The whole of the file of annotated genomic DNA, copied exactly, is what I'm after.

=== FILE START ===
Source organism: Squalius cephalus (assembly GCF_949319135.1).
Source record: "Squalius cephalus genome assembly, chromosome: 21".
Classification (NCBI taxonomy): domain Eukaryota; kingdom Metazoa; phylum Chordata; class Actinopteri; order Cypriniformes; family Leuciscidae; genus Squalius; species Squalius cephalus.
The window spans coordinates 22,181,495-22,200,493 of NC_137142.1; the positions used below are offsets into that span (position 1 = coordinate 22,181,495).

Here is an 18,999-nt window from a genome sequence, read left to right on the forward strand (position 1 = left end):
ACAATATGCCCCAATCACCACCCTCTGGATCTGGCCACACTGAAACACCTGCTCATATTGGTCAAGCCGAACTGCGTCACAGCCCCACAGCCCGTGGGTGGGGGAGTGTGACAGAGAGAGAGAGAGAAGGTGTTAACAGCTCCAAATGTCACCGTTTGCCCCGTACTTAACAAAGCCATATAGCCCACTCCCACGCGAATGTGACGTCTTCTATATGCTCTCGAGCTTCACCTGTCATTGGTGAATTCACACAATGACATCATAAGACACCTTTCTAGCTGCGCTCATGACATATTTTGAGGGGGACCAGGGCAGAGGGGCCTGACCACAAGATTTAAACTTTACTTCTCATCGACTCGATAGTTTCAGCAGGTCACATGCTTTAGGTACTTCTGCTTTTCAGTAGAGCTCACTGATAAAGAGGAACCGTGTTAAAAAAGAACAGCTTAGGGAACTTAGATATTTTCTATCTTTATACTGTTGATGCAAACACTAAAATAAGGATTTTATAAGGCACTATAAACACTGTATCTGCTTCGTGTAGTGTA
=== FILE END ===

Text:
Source organism: Squalius cephalus (assembly GCF_949319135.1).
Source record: "Squalius cephalus genome assembly, chromosome: 21".
Classification (NCBI taxonomy): domain Eukaryota; kingdom Metazoa; phylum Chordata; class Actinopteri; order Cypriniformes; family Leuciscidae; genus Squalius; species Squalius cephalus.
The window spans coordinates 22,181,495-22,200,493 of NC_137142.1; the positions used below are offsets into that span (position 1 = coordinate 22,181,495).

Here is an 18,999-nt window from a genome sequence, read left to right on the forward strand (position 1 = left end):
ACAATATGCCCCAATCACCACCCTCTGGATCTGGCCACACTGAAACACCTGCTCATATTGGTCAAGCCGAACTGCGTCACAGCCCCACAGCCCGTGGGTGGGGGAGTGTGACAGAGAGAGAGAGAGAAGGTGTTAACAGCTCCAAATGTCACCGTTTGCCCCGTACTTAACAAAGCCATATAGCCCACTCCCACGCGAATGTGACGTCTTCTATATGCTCTCGAGCTTCACCTGTCATTGGTGAATTCACACAATGACATCATAAGACACCTTTCTAGCTGCGCTCATGACATATTTTGAGGGGGACCAGGGCAGAGGGGCCTGACCACAAGATTTAAACTTTACTTCTCATCGACTCGATAGTTTCAGCAGGTCACATGCTTTAGGTACTTCTGCTTTTCAGTAGAGCTCACTGATAAAGAGGAACCGTGTTAAAAAAGAACAGCTTAGGGAACTTAGATATTTTCTATCTTTATACTGTTGATGCAAACACTAAAATAAGGATTTTATAAGGCACTATAAACACTGTATCTGCTTCGTGTAGTGTA